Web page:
tions are shown in the ascending order by the installation with the circled numbers in figure 3-2:
number in the upper right-hand corner, which consists of
(1) Facility Number. Five numeric and two alpha
two alpha and four numeric characters (such as
characters that identify each facility (such as 41180AG).
ARl.511). The number identifies the complete BOM re-
The TM 5-302 numbering systemusesthe entire facility
quired to construct that installation. The installation
number for the corresponding construction drawing;
description appears in the upper left-hand corner and in-
however, there is not a drawing for every facility number.
cludes the title, standard and type of construction, pur-
pose, and other information as needed. The tables (2) Description. A detailed description of each
contain the items listed in paragraphs (I) through (9) facility. TM 5-303 provides a detailed BOM for each
below, which coordinate with the circled numbers in fig- facility; TM 5-302 provides construction drawings and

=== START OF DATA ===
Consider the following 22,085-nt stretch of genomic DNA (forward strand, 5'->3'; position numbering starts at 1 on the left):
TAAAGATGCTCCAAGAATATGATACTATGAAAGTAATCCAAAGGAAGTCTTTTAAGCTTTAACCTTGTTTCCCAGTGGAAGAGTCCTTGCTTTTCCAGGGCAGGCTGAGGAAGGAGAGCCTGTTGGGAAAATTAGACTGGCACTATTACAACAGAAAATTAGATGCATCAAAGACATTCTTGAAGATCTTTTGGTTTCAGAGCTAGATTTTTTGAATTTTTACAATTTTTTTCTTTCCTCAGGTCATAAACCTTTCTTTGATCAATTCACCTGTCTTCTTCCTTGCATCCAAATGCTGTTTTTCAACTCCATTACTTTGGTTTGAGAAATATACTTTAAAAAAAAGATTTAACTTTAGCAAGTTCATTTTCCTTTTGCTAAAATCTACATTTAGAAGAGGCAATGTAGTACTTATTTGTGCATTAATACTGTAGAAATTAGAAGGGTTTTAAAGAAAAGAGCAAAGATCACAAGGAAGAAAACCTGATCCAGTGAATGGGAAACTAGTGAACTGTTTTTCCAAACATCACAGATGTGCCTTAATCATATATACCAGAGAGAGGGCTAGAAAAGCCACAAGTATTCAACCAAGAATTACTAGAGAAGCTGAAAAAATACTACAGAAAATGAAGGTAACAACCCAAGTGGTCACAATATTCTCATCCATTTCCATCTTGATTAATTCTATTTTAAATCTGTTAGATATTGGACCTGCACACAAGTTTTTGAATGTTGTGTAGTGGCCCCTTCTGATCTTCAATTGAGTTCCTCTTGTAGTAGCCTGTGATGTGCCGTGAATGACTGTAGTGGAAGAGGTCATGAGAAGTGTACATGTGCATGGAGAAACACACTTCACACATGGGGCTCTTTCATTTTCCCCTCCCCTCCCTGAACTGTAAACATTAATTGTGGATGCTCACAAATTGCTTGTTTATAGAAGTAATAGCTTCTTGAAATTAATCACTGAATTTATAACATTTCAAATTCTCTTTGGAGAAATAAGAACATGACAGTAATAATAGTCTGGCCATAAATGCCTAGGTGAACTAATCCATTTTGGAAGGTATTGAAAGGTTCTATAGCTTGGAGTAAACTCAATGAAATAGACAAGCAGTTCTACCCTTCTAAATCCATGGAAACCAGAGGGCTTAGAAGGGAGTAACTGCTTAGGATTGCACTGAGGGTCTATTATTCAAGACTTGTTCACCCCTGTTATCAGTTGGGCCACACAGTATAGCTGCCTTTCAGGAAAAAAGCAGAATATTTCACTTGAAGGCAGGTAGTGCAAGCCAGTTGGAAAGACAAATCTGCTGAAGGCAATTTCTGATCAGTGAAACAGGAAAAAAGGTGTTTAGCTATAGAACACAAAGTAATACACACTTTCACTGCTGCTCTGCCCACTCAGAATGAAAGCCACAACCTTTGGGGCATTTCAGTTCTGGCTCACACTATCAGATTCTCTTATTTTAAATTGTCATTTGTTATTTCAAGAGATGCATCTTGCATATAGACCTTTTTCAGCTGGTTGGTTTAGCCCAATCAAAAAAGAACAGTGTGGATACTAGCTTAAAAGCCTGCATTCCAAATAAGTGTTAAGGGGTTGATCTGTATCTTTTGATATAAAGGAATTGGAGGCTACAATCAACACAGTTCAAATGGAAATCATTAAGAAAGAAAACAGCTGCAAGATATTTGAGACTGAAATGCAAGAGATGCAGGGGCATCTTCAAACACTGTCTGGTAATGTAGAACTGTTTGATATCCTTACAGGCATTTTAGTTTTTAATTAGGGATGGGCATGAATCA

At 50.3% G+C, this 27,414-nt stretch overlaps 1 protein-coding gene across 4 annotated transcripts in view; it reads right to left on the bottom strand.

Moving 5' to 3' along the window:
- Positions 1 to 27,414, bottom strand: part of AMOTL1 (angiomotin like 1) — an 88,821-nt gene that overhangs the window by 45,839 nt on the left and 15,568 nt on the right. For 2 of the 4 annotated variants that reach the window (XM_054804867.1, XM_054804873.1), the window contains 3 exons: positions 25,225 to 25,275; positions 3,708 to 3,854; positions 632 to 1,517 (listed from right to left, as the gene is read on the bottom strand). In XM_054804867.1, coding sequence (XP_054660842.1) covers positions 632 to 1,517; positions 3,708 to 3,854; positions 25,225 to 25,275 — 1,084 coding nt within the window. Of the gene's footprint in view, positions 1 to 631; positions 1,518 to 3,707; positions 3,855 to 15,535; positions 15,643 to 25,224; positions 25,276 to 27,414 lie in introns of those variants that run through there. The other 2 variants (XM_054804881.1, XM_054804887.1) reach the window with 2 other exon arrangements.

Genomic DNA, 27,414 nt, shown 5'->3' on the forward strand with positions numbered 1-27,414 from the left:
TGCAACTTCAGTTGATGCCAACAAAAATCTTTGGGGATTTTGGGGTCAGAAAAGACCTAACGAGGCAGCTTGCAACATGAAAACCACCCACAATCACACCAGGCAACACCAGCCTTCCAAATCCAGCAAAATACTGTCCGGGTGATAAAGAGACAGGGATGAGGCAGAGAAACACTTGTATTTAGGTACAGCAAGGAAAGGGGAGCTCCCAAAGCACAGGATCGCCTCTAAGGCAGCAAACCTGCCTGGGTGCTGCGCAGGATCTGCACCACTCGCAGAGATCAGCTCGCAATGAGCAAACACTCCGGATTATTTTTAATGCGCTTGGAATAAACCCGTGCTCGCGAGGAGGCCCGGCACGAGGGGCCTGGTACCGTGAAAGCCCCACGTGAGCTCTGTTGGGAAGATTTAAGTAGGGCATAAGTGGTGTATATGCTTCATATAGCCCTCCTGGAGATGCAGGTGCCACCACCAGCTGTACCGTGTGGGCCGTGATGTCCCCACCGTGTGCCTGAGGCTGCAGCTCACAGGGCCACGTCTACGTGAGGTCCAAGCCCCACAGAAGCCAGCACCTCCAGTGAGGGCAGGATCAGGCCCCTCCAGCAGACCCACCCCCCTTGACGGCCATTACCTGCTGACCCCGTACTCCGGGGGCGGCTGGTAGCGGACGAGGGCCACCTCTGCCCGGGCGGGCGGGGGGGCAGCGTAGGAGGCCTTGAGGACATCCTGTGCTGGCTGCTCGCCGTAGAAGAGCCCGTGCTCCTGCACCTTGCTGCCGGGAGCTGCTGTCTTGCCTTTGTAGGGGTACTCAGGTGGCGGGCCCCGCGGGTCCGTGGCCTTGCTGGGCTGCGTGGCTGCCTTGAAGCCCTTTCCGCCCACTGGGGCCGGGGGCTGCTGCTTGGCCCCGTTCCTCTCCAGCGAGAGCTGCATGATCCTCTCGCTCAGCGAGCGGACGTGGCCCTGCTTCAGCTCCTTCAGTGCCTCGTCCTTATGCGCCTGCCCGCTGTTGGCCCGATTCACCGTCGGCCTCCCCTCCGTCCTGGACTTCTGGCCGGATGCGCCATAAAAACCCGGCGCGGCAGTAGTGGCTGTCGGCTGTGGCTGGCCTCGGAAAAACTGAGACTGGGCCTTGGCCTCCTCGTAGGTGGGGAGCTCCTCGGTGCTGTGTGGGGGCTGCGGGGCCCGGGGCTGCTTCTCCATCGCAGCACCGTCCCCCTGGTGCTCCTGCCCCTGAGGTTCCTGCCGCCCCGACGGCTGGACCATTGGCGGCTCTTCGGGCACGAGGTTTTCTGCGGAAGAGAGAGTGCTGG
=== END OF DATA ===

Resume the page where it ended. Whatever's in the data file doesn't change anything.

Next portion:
ure 3-l: drawings for utilities (electric, sewage,and water).
n?CPIC CUMA~ MT2u28
Vehicle maintenance installation for all levels of support through general support 0”
activities. Consist of 20 bays and shop area for off vehicle repair. Temporary standard
in the tropic/desert climates, wood buildings.
2 p p $3 P a’
NUMBER D FAClllM OESCRlFTlON SIZEOR UNn BASIS R”Z MATERIALS CCNSTR EFFORT IN MAN-HOURS
WT-ST VOL.MT COST HORZ VERT GENL TOT
2141OBW TRACKED VEH TURNING PA0 3 AS REQUIRED 31.4 828 471 41187 1411 2140 3551
2141 OBY VEH WASH RACK BPERINST 8.0 128 a0 a58a 35 513 713 1261
21410GT 3EOOSQFTBUllMNGGTWCOO 2 PER INST 2.0 2u30 1762 151154 1073 8555 2780 12418
21410HN VEHICLE MAINT FAC WO FR 8 SAY T/D 2 PER INST 2.0 2810 2234 183256 1154 8818 3109 14181